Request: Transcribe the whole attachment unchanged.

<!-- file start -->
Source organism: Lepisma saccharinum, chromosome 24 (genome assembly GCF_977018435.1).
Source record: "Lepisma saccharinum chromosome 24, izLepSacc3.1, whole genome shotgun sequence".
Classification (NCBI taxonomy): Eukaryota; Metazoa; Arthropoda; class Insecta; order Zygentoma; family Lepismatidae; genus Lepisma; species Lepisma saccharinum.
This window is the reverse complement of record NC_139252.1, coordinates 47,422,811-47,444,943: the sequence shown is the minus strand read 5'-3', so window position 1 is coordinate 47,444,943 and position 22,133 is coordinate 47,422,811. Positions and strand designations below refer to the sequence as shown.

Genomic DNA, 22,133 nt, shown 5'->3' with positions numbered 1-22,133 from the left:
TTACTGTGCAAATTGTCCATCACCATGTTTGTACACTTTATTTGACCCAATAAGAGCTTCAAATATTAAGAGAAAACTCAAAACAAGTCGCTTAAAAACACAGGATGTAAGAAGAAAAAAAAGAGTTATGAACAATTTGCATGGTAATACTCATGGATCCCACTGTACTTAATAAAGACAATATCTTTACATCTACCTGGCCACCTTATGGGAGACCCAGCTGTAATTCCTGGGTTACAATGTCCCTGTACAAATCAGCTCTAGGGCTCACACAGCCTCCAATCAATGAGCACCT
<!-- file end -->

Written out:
Source organism: Lepisma saccharinum, chromosome 24 (genome assembly GCF_977018435.1).
Source record: "Lepisma saccharinum chromosome 24, izLepSacc3.1, whole genome shotgun sequence".
Classification (NCBI taxonomy): Eukaryota; Metazoa; Arthropoda; class Insecta; order Zygentoma; family Lepismatidae; genus Lepisma; species Lepisma saccharinum.
This window is the reverse complement of record NC_139252.1, coordinates 47,422,811-47,444,943: the sequence shown is the minus strand read 5'-3', so window position 1 is coordinate 47,444,943 and position 22,133 is coordinate 47,422,811. Positions and strand designations below refer to the sequence as shown.

Genomic DNA, 22,133 nt, shown 5'->3' with positions numbered 1-22,133 from the left:
TTACTGTGCAAATTGTCCATCACCATGTTTGTACACTTTATTTGACCCAATAAGAGCTTCAAATATTAAGAGAAAACTCAAAACAAGTCGCTTAAAAACACAGGATGTAAGAAGAAAAAAAAGAGTTATGAACAATTTGCATGGTAATACTCATGGATCCCACTGTACTTAATAAAGACAATATCTTTACATCTACCTGGCCACCTTATGGGAGACCCAGCTGTAATTCCTGGGTTACAATGTCCCTGTACAAATCAGCTCTAGGGCTCACACAGCCTCCAATCAATGAGCACCT